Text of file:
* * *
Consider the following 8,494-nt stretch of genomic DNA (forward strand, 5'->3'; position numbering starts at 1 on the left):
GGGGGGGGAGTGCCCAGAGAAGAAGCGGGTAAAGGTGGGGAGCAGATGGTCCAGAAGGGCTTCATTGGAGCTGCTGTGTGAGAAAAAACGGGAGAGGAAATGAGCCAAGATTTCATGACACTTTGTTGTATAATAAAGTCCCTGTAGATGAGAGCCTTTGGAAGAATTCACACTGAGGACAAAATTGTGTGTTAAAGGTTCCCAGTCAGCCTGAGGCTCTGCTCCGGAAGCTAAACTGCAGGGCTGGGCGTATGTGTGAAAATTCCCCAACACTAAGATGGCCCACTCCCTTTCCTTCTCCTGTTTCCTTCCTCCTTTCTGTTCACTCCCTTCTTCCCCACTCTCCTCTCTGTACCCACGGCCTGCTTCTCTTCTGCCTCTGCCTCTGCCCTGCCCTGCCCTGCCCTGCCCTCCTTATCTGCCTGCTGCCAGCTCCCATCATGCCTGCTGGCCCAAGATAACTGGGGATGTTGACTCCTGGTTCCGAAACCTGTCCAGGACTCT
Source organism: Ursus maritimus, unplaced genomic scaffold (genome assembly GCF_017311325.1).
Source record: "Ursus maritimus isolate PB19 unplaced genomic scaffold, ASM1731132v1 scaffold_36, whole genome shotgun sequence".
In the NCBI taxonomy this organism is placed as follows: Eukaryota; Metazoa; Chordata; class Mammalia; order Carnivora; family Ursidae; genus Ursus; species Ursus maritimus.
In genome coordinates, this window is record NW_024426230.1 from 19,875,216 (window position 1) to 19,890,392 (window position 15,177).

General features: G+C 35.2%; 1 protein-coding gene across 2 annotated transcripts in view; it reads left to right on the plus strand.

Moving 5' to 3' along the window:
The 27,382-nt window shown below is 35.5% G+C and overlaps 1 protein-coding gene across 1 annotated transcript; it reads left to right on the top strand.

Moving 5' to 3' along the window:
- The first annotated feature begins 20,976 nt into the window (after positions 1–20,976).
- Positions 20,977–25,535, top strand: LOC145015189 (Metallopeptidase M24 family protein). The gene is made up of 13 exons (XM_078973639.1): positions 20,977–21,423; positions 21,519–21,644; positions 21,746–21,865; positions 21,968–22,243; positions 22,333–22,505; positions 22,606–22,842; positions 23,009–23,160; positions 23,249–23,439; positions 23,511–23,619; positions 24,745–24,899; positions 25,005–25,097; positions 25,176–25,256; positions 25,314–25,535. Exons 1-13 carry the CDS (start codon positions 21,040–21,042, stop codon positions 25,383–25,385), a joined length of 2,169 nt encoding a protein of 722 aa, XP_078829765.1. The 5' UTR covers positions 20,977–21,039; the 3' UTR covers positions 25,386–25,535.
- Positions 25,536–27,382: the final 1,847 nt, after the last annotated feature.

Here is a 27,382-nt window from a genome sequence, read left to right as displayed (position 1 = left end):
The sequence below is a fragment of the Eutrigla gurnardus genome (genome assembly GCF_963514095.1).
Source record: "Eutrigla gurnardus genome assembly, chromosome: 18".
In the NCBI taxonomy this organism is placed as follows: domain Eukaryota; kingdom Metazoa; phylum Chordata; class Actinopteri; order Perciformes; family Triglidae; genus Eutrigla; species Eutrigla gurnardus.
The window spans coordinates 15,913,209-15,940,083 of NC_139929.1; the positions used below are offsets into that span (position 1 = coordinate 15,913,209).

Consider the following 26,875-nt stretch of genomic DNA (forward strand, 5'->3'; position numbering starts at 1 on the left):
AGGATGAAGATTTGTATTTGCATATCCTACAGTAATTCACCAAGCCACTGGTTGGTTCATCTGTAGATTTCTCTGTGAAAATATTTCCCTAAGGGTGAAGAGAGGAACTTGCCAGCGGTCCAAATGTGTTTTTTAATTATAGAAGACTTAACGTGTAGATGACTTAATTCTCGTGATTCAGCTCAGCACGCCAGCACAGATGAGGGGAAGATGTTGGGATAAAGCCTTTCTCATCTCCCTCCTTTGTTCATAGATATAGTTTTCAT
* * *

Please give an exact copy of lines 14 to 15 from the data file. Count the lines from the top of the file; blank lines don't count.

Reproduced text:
Here is a 27,382-nt window from a genome sequence, read left to right as displayed (position 1 = left end):
The sequence below is a fragment of the Eutrigla gurnardus genome (genome assembly GCF_963514095.1).